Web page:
tween in the 1970s with television shows
like "Speed Racer" and "Star Blazers."
"I didn't catch onto the fact that it was
from another country," Eldred wrote in an
e-mail interview. "I just loved the energy of
it. I could watch it every day after school
and the tone was more mature than the
usual Saturday morning fare.'
When Eldred stumbled upon the Ann
Arbor anime scene, there was only a
very small anime group present in the
city, consisting of fewer than ten regular
members. The group was struggling and on
the verge of losing its organizing member.
Eldred was corresponding with him at the
time, and both were mutual pen pals with
other anime fans across the country.
"I agreed to take over," Eldred wrote.
"This was the late 1980s, and I had built
up a big video library of anime via tape
trading on VHS, so I had plenty of stuff
to show. I started up a newsletter, came
up with the name Animania, and we had
monthly screenings in the house of one of
After Eldred took over the group,
membership soared. Eldred explained that
within just a few months there were too
many members to be accommodated in
the house where they had been holding the
screenings, so they moved to a community
building in an apartment complex.
"A few months later, we were outgrowing
that, so we booked a meeting room at the
Michigan Union," Eldred wrote.
The group continued to flourish through
the 1990s, regularly attracting 300 to 400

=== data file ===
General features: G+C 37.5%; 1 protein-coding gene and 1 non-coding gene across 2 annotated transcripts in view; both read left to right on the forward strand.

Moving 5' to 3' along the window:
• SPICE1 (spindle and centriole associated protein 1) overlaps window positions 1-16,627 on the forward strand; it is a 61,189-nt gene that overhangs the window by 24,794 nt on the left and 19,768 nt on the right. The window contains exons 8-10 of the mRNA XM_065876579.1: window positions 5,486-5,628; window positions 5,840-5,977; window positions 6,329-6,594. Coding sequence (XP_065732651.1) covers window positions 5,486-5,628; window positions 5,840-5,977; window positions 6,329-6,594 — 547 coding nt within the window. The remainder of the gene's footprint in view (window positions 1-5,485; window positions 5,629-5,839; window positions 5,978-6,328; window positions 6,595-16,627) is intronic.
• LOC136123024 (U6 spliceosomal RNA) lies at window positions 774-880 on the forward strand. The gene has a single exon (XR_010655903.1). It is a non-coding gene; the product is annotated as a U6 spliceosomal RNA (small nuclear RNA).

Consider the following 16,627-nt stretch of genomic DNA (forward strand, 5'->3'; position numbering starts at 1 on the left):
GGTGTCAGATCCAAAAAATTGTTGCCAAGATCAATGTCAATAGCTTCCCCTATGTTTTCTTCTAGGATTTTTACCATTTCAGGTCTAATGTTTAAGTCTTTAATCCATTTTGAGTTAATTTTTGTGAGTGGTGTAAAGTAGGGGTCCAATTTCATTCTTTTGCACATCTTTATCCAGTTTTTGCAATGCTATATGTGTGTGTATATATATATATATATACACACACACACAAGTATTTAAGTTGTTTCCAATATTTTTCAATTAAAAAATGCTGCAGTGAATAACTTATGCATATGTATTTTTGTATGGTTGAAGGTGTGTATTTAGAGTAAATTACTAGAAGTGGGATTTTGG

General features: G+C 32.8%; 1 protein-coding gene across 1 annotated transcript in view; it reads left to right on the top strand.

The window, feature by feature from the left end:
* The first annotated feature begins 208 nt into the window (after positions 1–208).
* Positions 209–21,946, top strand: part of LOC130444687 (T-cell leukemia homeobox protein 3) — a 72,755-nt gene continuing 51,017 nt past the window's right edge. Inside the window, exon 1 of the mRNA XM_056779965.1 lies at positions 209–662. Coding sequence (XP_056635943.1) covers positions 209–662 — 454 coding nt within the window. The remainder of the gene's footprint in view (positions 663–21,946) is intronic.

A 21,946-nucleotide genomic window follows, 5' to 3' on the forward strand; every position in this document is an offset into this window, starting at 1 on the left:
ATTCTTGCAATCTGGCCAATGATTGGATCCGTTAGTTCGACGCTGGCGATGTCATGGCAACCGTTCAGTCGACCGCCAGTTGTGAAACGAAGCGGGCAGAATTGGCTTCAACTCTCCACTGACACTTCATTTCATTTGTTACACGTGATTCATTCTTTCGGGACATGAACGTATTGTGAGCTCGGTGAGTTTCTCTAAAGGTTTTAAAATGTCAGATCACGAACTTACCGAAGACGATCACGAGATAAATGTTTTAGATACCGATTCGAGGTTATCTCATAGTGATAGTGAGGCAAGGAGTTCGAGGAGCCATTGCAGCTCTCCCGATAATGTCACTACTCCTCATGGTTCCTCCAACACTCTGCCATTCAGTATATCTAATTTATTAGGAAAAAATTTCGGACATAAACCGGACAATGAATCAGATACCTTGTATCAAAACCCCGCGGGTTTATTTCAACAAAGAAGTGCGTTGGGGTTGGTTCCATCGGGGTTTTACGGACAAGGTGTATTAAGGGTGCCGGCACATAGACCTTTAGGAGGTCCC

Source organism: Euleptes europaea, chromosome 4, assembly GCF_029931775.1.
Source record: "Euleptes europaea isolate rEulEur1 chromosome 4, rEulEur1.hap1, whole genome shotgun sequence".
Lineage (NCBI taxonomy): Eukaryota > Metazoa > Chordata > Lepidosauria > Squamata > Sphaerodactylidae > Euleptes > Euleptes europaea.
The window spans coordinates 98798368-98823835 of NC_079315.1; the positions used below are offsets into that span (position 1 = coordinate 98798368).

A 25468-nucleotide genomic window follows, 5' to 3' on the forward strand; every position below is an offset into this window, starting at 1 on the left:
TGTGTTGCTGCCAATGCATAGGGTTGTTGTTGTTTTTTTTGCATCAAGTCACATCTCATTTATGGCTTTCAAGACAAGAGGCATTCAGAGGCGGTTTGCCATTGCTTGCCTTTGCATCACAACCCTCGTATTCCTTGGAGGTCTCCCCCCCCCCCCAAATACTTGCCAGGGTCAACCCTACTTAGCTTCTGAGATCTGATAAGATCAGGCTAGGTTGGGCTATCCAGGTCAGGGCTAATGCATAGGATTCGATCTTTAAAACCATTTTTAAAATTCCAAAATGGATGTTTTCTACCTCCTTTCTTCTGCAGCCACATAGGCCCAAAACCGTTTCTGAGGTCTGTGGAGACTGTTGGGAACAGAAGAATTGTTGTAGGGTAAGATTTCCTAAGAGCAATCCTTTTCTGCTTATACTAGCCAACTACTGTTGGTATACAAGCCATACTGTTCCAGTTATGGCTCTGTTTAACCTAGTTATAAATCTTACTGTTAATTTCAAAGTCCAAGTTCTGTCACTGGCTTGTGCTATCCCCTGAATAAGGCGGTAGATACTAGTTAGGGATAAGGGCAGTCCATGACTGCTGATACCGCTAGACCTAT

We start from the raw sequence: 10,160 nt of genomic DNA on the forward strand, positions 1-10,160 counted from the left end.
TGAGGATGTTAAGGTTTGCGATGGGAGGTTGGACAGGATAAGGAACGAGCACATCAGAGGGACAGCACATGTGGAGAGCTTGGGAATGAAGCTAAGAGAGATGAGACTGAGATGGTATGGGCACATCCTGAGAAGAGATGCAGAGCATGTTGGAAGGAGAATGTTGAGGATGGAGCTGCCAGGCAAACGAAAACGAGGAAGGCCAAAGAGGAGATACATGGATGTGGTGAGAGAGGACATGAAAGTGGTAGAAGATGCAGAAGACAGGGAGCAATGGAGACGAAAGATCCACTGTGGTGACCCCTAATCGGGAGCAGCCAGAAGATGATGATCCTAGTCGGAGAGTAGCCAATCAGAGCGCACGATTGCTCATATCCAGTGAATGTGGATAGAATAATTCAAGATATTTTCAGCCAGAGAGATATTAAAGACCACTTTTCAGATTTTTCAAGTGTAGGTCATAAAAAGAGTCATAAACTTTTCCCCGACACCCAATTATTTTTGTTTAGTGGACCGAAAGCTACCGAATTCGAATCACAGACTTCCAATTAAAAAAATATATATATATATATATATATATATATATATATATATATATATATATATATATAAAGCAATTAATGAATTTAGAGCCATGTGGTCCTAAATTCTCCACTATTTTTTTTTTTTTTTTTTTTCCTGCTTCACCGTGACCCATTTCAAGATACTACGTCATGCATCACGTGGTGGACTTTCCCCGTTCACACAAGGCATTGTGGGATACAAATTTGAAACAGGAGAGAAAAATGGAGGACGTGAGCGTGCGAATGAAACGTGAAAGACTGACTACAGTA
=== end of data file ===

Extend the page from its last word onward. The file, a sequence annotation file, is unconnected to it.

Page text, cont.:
people to the monthly screenings and
organizing a trip to the Anime Expo in Los
Angeles. It was also asked by the staff of
U-Con, Ann Arbor's gaming convention, to
bring its following to the autumn event.
But the University wouldn't allow for a
proper convention with U-Con. University
policy dictated that there couldn't be any
private vendors in University buildings.
So Animania birthed its own type of
convention - or non-convention, rather.
Con Ja Nai - literally translated from
Japanese as "not a convention" - is an
event now held annually by Animania. It's
an all-day affair on the first floor of the
Modern Languages Building, including
four screening rooms for anime and other
activities including games, trivia and
discussion panels. The first Con Ja Nai in
1994 had an attendance of roughly 1,000
But times are tougher for Animania
nowadays, and attendance at monthly
screenings and Con Ja Nai are at an all-time
low. Steven Heise, president of Animania,
thinks this has to do with the group's lack
See ANIMANIACS, Page 3B
The genius blaxploita-
tons 'poof "Black Dyna-
miiM/ hits Ann Arbor
for one night only,
a midnight showing.
Saturday at the State
Theater. The Sundance
hit is a throwback to
e genre's ultra-cool
trademark elements of
gr ous sex, kung-fu
fightin and excessive
levels of badassitude as
,Michael Jai White fights
through hordes of her-
in peddlers. Movies
h ven't been this funk-
ta tic since the '70s.
sor and Chair of the
Department of Jazz
Rowe will be per-
for'ng Friday, Jan.
15wih her quartet
at the Kerrytown
Cofcert House. The
group will be playing
original pieces from
Rowe's new album
Wishing Well. The
at 8 p.m. and tickets
are $5 for students.